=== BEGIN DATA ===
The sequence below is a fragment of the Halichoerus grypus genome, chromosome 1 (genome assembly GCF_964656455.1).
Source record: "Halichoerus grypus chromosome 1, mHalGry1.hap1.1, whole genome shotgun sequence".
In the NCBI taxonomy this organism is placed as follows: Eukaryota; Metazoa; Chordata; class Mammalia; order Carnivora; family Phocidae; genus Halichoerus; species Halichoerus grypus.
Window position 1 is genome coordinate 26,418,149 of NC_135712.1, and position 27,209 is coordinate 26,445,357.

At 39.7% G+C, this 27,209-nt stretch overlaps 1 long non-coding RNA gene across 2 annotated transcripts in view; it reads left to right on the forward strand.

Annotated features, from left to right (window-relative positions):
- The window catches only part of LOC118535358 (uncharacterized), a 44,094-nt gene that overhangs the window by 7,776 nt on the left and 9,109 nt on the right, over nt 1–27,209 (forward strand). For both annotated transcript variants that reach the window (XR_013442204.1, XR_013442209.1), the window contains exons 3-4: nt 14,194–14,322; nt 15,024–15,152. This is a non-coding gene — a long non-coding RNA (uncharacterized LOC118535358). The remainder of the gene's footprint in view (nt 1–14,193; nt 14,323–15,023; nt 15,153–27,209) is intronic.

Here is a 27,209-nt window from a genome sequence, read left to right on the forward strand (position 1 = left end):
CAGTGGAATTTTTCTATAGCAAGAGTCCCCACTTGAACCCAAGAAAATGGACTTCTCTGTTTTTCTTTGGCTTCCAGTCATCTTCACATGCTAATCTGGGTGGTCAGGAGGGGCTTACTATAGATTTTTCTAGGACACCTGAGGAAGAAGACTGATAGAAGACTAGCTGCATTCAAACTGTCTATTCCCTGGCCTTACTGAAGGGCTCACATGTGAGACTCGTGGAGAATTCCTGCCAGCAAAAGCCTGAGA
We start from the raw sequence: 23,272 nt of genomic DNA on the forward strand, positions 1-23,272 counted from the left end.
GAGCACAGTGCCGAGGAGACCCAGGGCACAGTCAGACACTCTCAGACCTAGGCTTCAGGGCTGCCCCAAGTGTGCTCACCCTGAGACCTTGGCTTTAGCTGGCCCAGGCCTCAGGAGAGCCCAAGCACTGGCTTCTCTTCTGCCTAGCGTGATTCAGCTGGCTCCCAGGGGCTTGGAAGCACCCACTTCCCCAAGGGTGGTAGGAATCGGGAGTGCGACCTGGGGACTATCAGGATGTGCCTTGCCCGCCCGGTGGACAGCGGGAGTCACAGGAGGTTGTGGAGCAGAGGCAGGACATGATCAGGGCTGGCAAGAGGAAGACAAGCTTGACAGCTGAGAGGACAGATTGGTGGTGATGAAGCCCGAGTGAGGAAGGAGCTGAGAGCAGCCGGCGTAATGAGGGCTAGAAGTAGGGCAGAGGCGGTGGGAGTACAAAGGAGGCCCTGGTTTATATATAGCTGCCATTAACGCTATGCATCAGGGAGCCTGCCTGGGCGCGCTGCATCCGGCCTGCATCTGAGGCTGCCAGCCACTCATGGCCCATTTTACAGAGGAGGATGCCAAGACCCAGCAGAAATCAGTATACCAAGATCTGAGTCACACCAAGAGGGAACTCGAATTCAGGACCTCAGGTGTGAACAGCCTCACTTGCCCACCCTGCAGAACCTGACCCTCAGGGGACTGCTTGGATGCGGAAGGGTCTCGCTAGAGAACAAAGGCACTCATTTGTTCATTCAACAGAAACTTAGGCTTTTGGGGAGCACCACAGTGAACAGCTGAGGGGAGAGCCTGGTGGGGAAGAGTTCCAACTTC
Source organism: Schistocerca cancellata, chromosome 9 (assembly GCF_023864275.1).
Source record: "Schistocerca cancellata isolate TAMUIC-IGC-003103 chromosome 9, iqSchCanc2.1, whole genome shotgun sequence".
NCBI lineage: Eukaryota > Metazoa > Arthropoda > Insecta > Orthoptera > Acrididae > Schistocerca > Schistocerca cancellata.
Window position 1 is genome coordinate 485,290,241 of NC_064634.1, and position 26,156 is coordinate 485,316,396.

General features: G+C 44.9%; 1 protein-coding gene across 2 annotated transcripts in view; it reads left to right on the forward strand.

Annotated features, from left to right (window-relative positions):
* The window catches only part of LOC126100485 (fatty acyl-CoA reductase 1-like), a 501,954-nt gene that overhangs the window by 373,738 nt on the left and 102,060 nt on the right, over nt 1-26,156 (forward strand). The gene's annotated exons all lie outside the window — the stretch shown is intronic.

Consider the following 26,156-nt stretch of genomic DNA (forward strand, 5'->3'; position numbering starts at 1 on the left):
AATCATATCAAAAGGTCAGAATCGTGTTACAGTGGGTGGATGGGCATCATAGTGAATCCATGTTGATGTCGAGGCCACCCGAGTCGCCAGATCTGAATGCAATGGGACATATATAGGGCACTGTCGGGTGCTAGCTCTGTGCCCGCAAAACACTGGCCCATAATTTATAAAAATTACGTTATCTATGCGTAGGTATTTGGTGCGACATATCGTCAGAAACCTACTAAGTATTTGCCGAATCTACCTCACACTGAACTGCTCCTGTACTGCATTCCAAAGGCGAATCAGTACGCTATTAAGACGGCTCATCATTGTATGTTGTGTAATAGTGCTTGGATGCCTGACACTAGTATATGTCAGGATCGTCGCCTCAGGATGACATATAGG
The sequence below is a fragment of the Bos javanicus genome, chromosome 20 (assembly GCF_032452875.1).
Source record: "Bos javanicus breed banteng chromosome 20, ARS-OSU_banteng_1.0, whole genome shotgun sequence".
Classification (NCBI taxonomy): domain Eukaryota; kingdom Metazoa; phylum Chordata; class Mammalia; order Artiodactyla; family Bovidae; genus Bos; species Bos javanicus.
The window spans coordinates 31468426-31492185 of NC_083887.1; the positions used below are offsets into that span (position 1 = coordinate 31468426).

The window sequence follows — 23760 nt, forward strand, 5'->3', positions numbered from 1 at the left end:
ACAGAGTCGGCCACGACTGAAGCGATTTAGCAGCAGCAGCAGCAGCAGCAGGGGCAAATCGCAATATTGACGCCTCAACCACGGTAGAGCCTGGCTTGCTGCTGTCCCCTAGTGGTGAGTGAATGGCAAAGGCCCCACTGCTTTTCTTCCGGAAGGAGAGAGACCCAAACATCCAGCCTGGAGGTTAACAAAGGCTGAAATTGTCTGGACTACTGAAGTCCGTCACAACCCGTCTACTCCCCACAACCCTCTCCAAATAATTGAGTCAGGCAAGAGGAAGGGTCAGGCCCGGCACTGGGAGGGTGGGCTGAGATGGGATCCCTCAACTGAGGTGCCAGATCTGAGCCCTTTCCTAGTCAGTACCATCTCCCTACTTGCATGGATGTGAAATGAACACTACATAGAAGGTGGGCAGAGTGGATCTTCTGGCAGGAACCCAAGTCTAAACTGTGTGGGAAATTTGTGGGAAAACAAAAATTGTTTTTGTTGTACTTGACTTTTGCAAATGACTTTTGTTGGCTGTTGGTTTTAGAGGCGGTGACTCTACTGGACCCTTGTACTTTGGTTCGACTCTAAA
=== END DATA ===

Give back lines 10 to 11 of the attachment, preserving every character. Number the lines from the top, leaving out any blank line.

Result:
We start from the raw sequence: 23,272 nt of genomic DNA on the forward strand, positions 1-23,272 counted from the left end.
GAGCACAGTGCCGAGGAGACCCAGGGCACAGTCAGACACTCTCAGACCTAGGCTTCAGGGCTGCCCCAAGTGTGCTCACCCTGAGACCTTGGCTTTAGCTGGCCCAGGCCTCAGGAGAGCCCAAGCACTGGCTTCTCTTCTGCCTAGCGTGATTCAGCTGGCTCCCAGGGGCTTGGAAGCACCCACTTCCCCAAGGGTGGTAGGAATCGGGAGTGCGACCTGGGGACTATCAGGATGTGCCTTGCCCGCCCGGTGGACAGCGGGAGTCACAGGAGGTTGTGGAGCAGAGGCAGGACATGATCAGGGCTGGCAAGAGGAAGACAAGCTTGACAGCTGAGAGGACAGATTGGTGGTGATGAAGCCCGAGTGAGGAAGGAGCTGAGAGCAGCCGGCGTAATGAGGGCTAGAAGTAGGGCAGAGGCGGTGGGAGTACAAAGGAGGCCCTGGTTTATATATAGCTGCCATTAACGCTATGCATCAGGGAGCCTGCCTGGGCGCGCTGCATCCGGCCTGCATCTGAGGCTGCCAGCCACTCATGGCCCATTTTACAGAGGAGGATGCCAAGACCCAGCAGAAATCAGTATACCAAGATCTGAGTCACACCAAGAGGGAACTCGAATTCAGGACCTCAGGTGTGAACAGCCTCACTTGCCCACCCTGCAGAACCTGACCCTCAGGGGACTGCTTGGATGCGGAAGGGTCTCGCTAGAGAACAAAGGCACTCATTTGTTCATTCAACAGAAACTTAGGCTTTTGGGGAGCACCACAGTGAACAGCTGAGGGGAGAGCCTGGTGGGGAAGAGTTCCAACTTC